Thursday, June 16, 2016

Preservation Update: St. George Tabernacle Closes for Renovation; Other Updates

Note: Preservation Updates are a regularly occurring series of posts where I round up recent information on historic LDS buildings and their futures. Depending on the age of the post, there may be newer information available. Click here to see all Preservation Updates.

It has been several months since I took the time to compile a Preservation Update. Let's jump right in!


The St. George Tabernacle closed a couple of weeks ago for a major renovation that will take up to two years. The sources I've been able to find indicate that these are mostly for seismic purposes, and little changes will be made to the actual building. The project's stated description is to "Perform Structural Upgrades to roof connections, and install helical piers, and others indicated in Contract Documents. Install new wood shake roof." It is estimated to take about 18 months to complete.

The tabernacle was extensively restored in the 1990s, and its appearance now is historically accurate. The St. George Tabernacle is one of the most used--along with well-preserved--tabernacles owned by the Church. Click here to see all the posts documenting this beautiful building.

I will probably not follow this renovation as meticulously as I did for the Manti Tabernacle, but I will provide updates, when possible.


One of the first buildings documented on this blog was the Spring City Endowment House. I visited Spring City last year (to document its chapel) and noticed little changes to the building; however, since then, it has received some fresh coats of paint. Here's the before and after pictures:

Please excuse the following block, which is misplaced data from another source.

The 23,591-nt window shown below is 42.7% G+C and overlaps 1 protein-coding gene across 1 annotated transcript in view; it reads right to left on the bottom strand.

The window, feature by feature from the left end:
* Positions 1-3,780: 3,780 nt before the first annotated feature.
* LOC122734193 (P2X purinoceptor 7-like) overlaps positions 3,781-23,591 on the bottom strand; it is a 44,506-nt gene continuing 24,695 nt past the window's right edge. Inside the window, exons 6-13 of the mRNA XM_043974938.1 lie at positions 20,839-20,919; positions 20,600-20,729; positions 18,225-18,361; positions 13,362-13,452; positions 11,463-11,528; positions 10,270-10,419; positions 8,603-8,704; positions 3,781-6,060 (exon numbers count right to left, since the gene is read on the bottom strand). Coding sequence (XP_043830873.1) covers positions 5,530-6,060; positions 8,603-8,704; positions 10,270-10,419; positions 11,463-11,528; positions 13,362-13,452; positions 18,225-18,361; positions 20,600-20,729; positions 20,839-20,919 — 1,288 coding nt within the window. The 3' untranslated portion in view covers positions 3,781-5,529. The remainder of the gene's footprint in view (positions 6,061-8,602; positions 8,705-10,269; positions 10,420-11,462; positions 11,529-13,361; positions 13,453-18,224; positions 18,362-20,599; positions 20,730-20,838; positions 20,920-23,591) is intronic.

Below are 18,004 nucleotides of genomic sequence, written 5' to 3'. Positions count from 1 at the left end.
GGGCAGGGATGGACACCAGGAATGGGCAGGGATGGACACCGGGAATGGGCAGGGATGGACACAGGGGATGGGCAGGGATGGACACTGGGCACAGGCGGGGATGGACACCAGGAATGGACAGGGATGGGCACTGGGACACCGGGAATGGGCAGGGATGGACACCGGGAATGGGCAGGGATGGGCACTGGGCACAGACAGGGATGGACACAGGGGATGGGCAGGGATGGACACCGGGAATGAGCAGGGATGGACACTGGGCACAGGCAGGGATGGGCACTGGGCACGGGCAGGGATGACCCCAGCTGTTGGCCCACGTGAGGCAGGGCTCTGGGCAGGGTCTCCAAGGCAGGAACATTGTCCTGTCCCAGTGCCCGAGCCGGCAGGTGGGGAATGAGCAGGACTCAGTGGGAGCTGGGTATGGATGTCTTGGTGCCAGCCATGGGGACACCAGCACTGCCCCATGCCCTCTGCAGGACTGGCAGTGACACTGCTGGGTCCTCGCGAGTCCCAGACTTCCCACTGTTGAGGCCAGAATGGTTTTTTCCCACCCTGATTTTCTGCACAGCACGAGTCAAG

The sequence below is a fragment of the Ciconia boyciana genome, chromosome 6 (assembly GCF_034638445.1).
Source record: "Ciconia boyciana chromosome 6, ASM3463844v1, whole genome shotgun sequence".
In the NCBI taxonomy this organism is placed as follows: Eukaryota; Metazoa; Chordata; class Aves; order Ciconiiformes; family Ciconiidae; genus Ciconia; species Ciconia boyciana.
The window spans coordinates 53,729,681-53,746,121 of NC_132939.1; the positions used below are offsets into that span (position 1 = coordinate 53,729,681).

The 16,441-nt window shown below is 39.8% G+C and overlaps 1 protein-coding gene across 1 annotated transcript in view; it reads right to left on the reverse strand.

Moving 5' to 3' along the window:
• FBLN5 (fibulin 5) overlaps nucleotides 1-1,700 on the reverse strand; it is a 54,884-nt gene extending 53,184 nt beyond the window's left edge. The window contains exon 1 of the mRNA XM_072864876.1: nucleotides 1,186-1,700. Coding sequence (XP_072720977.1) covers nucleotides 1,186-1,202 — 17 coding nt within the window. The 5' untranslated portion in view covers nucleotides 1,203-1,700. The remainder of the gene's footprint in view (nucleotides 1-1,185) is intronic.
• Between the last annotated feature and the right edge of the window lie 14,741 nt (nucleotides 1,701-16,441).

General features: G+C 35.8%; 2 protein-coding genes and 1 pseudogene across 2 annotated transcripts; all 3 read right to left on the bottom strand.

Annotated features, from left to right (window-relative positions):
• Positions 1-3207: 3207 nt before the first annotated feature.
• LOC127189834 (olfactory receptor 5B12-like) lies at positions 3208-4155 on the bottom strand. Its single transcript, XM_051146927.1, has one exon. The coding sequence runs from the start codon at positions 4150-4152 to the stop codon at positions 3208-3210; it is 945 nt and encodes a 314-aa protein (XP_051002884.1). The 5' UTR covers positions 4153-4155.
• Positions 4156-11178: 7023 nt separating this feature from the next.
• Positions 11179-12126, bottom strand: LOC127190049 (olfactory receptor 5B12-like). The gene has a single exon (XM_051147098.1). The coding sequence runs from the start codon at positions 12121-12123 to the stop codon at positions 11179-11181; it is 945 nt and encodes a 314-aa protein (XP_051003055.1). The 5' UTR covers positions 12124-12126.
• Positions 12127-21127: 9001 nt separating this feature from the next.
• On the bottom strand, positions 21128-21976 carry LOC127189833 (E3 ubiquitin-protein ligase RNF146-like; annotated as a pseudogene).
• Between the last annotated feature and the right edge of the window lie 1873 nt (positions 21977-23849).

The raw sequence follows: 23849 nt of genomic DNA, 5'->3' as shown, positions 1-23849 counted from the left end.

After (Image Source)
The building is much more colorful now. I'm not sure how I feel about it, but I'm glad to see that it's being so wonderfully preserved.


The Arizona Central recently ran a report on the Phoenix Area's most endangered historic buildings. Included on the list is the Scottsdale Ward, which was originally built in 1950-1951. Here's the building as it originally looked:

(Image Source: Church History Library)
And as it looks now:

(Image Source)
It's a shame this building is coming to its end. It may not be the most unique in terms of LDS chapels, but we need to keep every historic chapel we can.


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  2. Thanks for including this in your endangered list. Sadly, it's true that it will be demolished. I was there when it was dedicated December 21,1952 (though I was very very young.) There were many many additions throughout the years. In November 1973, portions of it were burned (arson), and it was decided to sell the property, even though it was repairable. For many years it was an office building. But now, sometime in April, they will begin to take it apart. I can tell you, we are all very, very sad. I did learn that there is a "time capsule" box within the cornerstone, which was put there at the dedication. We are currently working with the company that owns the building to get the cornerstone and capsule. They have agreed to give it to us and we are just working out the details. You can see the cornerstone in the bottom picture. That picture shows the original part of the building. If you're interested, I can send you other pictures and more details about it. Thanks so much for this fascinating website!

    1. Thanks Chris! I hope you're able to get the cornerstone and its contents!